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Teaching by example

By Mindy Poder

Nov. 20, 2006 9:00 p.m.

Those who can, do. Those who can’t, teach. Well, not
always. Jennifer Jester, a graduate student studying the euphonium
at UCLA, puts this aphorism to shame.

At the age of 3, Jester started playing on her mother’s
piano. Though the piano dominated her earlier years, she began
playing the flute and the euphonium, a type of brass instrument, in
school band. Eventually, she focused on brass and studied the
euphonium at both Arizona State University and California Institute
of the Arts.

Though juggling is one of the few performance arts she does not
do ““ she sings, dances, and plays a plethora of instruments
““ Jester has managed to effectively manage her time between
performing and her other passion, teaching.

“I love teaching. It’s definitely something I want
to do later on,” she said.

Currently, Jester is a teaching fellow for the general education
cluster course “Inside the Performing Arts: Interdisciplinary
Explorations of Performance in Society and Culture,” which
focuses on music, theater and dance. Though the class contains a
heavy load of reading and writing, Jester’s comprehensive
theatrical expertise allows her to add an element of hands-on
learning that is missing from many classes at UCLA.

“I just did a big drum lesson with the freshman cluster
course,” Jester said. “We talked about their midterms
and then I taught them some Brazilian things and African songs and

The course covers a varied range of subjects dealing with
theater arts, and Jester’s interest and experience in music
is similarly diverse. She has performed in salsa bands, written new
wave euphonium compositions, and facilitated African drum circles
for children. In addition, she loves jazz and traditional Balkan
brass music. Jester’s many passions fuel yet simultaneously
relax the classroom atmosphere.

“I have a little acting background, so with that, along
with the dancing and music, I can supplement what (my students are)
learning. We just did “˜The Bacchae’ by Euripides so I
was able to do workshop-type things with that,” Jester

“With the music, I introduce them to different types of
music and have them try it. These are science majors so it’s
cool because I can bring in all my experience and open their eyes
to a new world.”

While Jester hopes to continue teaching college students, her
musical passion transcends age boundaries. In addition to
performing for children in interactive drum circles, she teaches
musician empowerment workshops which concentrate on setting goals,
intelligently dealing with the business elements of being a
musician, and, strangely enough, teaching acting skills.

“A lot of times musicians learn their craft ““ they
know how to play the piano well ““ but there’s some
elements that are missing just as far as personal expression.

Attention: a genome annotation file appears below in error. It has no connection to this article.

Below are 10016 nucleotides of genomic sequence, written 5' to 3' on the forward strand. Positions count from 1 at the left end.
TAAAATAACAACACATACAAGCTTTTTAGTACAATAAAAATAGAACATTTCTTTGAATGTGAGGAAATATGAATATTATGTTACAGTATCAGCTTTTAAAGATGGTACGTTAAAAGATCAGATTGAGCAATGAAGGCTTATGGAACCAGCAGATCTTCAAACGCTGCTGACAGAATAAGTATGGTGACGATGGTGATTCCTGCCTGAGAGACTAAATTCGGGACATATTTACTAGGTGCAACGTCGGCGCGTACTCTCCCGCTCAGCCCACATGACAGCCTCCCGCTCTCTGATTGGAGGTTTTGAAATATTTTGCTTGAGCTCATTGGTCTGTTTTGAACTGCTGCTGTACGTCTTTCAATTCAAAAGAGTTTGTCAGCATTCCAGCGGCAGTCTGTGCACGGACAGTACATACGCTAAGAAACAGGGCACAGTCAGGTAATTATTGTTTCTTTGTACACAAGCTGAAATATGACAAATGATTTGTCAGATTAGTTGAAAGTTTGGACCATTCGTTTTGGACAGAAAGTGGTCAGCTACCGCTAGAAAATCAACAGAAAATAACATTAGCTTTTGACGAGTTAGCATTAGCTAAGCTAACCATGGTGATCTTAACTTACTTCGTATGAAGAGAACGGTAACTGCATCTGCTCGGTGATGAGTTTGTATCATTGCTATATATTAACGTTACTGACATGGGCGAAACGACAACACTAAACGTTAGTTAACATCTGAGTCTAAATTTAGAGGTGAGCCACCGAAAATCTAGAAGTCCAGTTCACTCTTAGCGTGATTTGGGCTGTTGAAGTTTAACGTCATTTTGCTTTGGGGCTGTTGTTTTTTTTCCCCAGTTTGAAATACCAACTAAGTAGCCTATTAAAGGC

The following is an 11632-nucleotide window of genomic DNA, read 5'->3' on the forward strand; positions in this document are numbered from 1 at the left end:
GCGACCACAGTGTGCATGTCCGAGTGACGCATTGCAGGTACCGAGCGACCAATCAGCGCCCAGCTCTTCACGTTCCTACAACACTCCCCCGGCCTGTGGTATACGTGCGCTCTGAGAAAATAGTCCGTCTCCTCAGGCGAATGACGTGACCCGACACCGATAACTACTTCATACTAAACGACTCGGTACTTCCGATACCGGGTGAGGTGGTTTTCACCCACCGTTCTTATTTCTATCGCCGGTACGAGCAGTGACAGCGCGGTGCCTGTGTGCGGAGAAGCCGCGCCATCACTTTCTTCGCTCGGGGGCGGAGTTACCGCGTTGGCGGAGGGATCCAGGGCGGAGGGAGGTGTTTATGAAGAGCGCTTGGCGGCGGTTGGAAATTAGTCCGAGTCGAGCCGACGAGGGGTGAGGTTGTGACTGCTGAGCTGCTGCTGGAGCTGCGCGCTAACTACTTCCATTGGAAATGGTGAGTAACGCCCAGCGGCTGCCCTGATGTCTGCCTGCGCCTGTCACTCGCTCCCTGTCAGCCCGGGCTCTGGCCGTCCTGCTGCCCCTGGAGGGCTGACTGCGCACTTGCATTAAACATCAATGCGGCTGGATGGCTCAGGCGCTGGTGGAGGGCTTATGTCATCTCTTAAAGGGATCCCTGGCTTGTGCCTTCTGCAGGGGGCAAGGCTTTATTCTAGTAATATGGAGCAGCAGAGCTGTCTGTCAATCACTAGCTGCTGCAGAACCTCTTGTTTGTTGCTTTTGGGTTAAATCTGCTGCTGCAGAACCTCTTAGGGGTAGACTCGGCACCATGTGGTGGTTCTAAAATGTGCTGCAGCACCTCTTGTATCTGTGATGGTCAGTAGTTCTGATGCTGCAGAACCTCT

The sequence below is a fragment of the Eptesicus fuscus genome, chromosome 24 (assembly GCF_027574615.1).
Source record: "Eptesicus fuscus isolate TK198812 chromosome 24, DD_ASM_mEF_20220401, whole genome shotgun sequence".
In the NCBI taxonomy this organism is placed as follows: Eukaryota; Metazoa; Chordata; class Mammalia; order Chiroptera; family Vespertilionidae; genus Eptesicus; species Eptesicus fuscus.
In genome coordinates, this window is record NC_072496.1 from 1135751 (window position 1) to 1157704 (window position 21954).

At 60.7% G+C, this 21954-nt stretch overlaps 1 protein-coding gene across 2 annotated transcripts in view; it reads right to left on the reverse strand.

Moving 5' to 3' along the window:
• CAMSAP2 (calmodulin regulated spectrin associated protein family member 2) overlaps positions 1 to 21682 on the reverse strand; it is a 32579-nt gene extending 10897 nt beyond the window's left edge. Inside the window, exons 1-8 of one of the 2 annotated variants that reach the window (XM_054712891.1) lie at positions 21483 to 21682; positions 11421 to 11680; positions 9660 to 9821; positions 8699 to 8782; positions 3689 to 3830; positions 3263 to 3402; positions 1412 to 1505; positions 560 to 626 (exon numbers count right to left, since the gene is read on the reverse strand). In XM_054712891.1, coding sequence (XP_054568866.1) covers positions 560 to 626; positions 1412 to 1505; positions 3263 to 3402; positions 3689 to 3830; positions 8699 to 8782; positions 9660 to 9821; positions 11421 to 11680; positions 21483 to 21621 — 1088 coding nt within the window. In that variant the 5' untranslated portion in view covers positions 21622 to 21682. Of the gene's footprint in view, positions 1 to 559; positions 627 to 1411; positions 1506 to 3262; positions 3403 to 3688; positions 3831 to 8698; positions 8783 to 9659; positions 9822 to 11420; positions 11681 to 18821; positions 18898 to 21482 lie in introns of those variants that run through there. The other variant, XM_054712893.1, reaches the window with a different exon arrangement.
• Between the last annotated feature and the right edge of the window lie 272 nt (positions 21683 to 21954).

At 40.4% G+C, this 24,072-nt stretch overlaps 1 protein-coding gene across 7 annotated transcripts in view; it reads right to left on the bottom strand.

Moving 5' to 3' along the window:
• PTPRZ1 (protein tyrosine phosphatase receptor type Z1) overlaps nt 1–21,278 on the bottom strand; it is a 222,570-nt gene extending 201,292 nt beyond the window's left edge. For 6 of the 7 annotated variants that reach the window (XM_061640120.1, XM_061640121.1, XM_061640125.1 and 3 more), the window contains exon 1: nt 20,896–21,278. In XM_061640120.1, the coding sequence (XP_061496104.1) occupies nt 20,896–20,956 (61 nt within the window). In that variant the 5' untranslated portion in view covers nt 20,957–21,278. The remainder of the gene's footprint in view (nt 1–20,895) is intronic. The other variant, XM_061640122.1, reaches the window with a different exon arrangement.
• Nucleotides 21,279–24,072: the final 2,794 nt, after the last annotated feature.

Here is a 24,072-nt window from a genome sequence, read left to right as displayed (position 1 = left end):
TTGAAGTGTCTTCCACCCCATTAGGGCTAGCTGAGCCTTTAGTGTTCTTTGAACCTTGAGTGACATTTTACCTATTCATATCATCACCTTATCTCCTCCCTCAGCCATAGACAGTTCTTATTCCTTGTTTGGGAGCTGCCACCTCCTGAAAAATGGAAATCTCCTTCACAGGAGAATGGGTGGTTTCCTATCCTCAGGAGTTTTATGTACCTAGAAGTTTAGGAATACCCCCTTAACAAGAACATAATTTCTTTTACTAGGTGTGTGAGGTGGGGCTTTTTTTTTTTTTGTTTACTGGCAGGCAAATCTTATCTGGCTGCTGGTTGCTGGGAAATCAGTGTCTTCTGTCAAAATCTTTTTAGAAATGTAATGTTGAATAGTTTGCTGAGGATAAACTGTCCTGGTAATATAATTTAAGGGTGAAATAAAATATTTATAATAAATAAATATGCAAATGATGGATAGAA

Acting is huge,” Jester said. “If you talk to any pop
singers and ask them how they learn to sing, or the fact that many
actors become singers, this draws attention to the show element. I
think it’s kind of overlooked a lot.”

As a teacher, Jester takes a proactive interest in shattering
the dichotomy between teacher and student by getting students to
participate. She said she is a strong believer in experiencing,
rather than just learning, about theater.

This hands-on approach stems from her performing experiences.
Jester said she believes the performer, like the teacher, has a
responsibility to engage his or her audience to interact.

“I think there is a correlation between doing and being
interested” she said. “I have a passion for audience

Although Jester’s hands-on approach to teaching has proven
successful, she is currently looking for more ways to engage
audiences during theatrical performances.

“I think that recitals as we know them and concerts as we
know them are going downhill, and I’m really interested in
how can we get people more interested and involved,” Jester

“In my dissertation, I am going to look at a lot of
things, like the Blue Man Group. They do a ton of audience
participation in their (performances). I am looking at elements of
those and why they work and how they work and why people like

As a serious performer who wants to teach, Jester’s
concerns as a performer complement her fresh method of teaching.
Whether she is instructing or performing, Jester said her intention
is to make sure everyone else is getting something out of the

“Anyone can move. It’s really about lowering
people’s inhibitions,” Jester said. “Instead of
having them sit in the back with (their) arms crossed, it’s
about getting them to want to try it.”

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Mindy Poder
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